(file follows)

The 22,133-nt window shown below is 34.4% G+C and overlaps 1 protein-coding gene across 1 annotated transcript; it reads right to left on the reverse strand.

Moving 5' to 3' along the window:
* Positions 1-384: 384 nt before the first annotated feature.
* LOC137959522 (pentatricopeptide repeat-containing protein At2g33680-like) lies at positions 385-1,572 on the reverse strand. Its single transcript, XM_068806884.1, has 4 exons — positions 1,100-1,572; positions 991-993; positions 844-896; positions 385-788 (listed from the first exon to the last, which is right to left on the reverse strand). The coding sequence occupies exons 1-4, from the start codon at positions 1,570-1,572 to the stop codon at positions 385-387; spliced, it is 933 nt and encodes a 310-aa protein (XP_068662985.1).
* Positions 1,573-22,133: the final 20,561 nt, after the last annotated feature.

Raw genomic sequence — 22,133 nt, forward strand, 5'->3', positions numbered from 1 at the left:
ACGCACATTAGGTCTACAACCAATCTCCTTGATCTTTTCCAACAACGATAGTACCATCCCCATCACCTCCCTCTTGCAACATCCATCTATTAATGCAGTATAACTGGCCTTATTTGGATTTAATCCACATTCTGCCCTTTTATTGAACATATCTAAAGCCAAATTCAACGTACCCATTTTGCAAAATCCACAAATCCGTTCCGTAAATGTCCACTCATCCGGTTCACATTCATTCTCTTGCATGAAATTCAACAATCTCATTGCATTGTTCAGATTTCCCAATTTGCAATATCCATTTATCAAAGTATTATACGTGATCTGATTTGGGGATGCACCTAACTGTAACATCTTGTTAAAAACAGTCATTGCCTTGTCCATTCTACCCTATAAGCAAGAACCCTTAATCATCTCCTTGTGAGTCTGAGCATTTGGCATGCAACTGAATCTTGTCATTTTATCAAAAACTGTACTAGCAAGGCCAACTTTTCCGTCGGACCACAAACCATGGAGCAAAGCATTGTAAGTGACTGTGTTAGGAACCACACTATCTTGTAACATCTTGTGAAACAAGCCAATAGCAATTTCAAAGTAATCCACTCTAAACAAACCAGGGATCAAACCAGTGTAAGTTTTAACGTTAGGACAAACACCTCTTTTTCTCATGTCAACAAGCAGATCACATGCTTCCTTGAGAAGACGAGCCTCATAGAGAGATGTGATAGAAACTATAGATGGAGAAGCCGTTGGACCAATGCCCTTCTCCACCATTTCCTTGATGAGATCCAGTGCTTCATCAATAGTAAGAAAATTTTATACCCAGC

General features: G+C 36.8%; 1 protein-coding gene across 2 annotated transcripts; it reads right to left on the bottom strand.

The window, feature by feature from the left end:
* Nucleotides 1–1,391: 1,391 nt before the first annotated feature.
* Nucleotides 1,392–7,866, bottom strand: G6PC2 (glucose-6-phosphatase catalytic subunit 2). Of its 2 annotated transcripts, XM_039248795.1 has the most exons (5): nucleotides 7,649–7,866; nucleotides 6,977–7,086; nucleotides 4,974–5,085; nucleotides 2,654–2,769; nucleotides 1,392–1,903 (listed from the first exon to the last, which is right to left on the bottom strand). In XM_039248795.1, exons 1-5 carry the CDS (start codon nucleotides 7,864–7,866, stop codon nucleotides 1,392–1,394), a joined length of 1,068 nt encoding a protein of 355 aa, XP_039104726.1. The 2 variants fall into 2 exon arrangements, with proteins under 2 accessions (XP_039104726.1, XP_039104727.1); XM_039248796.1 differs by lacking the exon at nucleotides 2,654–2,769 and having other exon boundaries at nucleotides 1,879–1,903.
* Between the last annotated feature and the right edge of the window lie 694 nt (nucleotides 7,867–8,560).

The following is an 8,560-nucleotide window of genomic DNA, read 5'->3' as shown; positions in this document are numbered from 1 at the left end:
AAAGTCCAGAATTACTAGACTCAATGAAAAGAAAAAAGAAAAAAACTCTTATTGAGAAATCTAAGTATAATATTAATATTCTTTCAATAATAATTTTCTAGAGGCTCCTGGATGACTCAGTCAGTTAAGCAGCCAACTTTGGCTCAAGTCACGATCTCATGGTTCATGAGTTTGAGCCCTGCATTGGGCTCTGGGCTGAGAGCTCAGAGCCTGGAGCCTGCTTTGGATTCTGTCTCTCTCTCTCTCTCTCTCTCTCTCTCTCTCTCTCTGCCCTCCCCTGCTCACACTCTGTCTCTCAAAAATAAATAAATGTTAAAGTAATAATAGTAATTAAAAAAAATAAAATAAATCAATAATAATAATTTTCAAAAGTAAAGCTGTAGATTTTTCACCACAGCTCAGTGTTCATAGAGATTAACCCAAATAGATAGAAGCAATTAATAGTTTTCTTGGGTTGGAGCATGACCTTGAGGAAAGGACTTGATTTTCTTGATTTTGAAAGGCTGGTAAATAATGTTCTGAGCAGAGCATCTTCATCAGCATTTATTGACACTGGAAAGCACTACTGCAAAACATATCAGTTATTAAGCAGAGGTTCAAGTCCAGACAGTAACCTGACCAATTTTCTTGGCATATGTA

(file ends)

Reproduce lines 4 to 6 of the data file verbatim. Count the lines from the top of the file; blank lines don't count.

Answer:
* LOC137959522 (pentatricopeptide repeat-containing protein At2g33680-like) lies at positions 385-1,572 on the reverse strand. Its single transcript, XM_068806884.1, has 4 exons — positions 1,100-1,572; positions 991-993; positions 844-896; positions 385-788 (listed from the first exon to the last, which is right to left on the reverse strand). The coding sequence occupies exons 1-4, from the start codon at positions 1,570-1,572 to the stop codon at positions 385-387; spliced, it is 933 nt and encodes a 310-aa protein (XP_068662985.1).
* Positions 1,573-22,133: the final 20,561 nt, after the last annotated feature.

Raw genomic sequence — 22,133 nt, forward strand, 5'->3', positions numbered from 1 at the left: